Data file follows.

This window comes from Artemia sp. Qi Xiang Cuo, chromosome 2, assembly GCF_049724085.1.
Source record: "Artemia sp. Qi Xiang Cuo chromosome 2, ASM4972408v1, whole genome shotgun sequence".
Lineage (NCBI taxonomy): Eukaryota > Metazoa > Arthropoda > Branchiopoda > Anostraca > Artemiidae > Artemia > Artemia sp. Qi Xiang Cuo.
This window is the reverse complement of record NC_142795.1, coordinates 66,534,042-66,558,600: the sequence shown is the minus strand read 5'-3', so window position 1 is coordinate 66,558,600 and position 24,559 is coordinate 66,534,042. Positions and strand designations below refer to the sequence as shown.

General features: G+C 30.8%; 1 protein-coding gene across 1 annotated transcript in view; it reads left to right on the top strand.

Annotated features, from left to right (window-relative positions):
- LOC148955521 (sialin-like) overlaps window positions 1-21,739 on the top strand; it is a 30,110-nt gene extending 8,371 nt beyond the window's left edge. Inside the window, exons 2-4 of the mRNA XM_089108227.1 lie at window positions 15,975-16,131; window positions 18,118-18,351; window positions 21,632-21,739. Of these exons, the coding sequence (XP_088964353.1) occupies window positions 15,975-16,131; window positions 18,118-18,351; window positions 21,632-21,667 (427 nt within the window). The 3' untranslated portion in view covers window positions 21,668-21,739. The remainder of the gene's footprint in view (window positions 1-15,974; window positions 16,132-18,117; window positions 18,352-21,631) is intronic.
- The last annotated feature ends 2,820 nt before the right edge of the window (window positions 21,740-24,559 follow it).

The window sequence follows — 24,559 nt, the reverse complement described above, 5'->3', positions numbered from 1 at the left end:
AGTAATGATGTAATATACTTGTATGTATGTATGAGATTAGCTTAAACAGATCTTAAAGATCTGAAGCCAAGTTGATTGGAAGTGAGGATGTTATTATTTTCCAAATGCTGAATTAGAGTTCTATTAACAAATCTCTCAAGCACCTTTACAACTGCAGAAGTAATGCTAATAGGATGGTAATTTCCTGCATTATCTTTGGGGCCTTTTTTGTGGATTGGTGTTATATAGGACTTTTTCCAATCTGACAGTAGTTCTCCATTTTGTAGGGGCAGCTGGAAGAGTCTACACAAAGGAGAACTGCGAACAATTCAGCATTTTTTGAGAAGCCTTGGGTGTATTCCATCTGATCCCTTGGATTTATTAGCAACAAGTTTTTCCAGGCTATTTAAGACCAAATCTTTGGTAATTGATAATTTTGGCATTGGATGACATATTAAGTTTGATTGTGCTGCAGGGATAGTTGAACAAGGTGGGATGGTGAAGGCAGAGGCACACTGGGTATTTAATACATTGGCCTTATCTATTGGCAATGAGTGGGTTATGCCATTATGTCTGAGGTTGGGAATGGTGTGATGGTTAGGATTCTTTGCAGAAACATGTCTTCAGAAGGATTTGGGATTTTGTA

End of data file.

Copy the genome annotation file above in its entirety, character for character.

This window comes from Artemia sp. Qi Xiang Cuo, chromosome 2, assembly GCF_049724085.1.
Source record: "Artemia sp. Qi Xiang Cuo chromosome 2, ASM4972408v1, whole genome shotgun sequence".
Lineage (NCBI taxonomy): Eukaryota > Metazoa > Arthropoda > Branchiopoda > Anostraca > Artemiidae > Artemia > Artemia sp. Qi Xiang Cuo.
This window is the reverse complement of record NC_142795.1, coordinates 66,534,042-66,558,600: the sequence shown is the minus strand read 5'-3', so window position 1 is coordinate 66,558,600 and position 24,559 is coordinate 66,534,042. Positions and strand designations below refer to the sequence as shown.

General features: G+C 30.8%; 1 protein-coding gene across 1 annotated transcript in view; it reads left to right on the top strand.

Annotated features, from left to right (window-relative positions):
- LOC148955521 (sialin-like) overlaps window positions 1-21,739 on the top strand; it is a 30,110-nt gene extending 8,371 nt beyond the window's left edge. Inside the window, exons 2-4 of the mRNA XM_089108227.1 lie at window positions 15,975-16,131; window positions 18,118-18,351; window positions 21,632-21,739. Of these exons, the coding sequence (XP_088964353.1) occupies window positions 15,975-16,131; window positions 18,118-18,351; window positions 21,632-21,667 (427 nt within the window). The 3' untranslated portion in view covers window positions 21,668-21,739. The remainder of the gene's footprint in view (window positions 1-15,974; window positions 16,132-18,117; window positions 18,352-21,631) is intronic.
- The last annotated feature ends 2,820 nt before the right edge of the window (window positions 21,740-24,559 follow it).

The window sequence follows — 24,559 nt, the reverse complement described above, 5'->3', positions numbered from 1 at the left end:
AGTAATGATGTAATATACTTGTATGTATGTATGAGATTAGCTTAAACAGATCTTAAAGATCTGAAGCCAAGTTGATTGGAAGTGAGGATGTTATTATTTTCCAAATGCTGAATTAGAGTTCTATTAACAAATCTCTCAAGCACCTTTACAACTGCAGAAGTAATGCTAATAGGATGGTAATTTCCTGCATTATCTTTGGGGCCTTTTTTGTGGATTGGTGTTATATAGGACTTTTTCCAATCTGACAGTAGTTCTCCATTTTGTAGGGGCAGCTGGAAGAGTCTACACAAAGGAGAACTGCGAACAATTCAGCATTTTTTGAGAAGCCTTGGGTGTATTCCATCTGATCCCTTGGATTTATTAGCAACAAGTTTTTCCAGGCTATTTAAGACCAAATCTTTGGTAATTGATAATTTTGGCATTGGATGACATATTAAGTTTGATTGTGCTGCAGGGATAGTTGAACAAGGTGGGATGGTGAAGGCAGAGGCACACTGGGTATTTAATACATTGGCCTTATCTATTGGCAATGAGTGGGTTATGCCATTATGTCTGAGGTTGGGAATGGTGTGATGGTTAGGATTCTTTGCAGAAACATGTCTTCAGAAGGATTTGGGATTTTGTA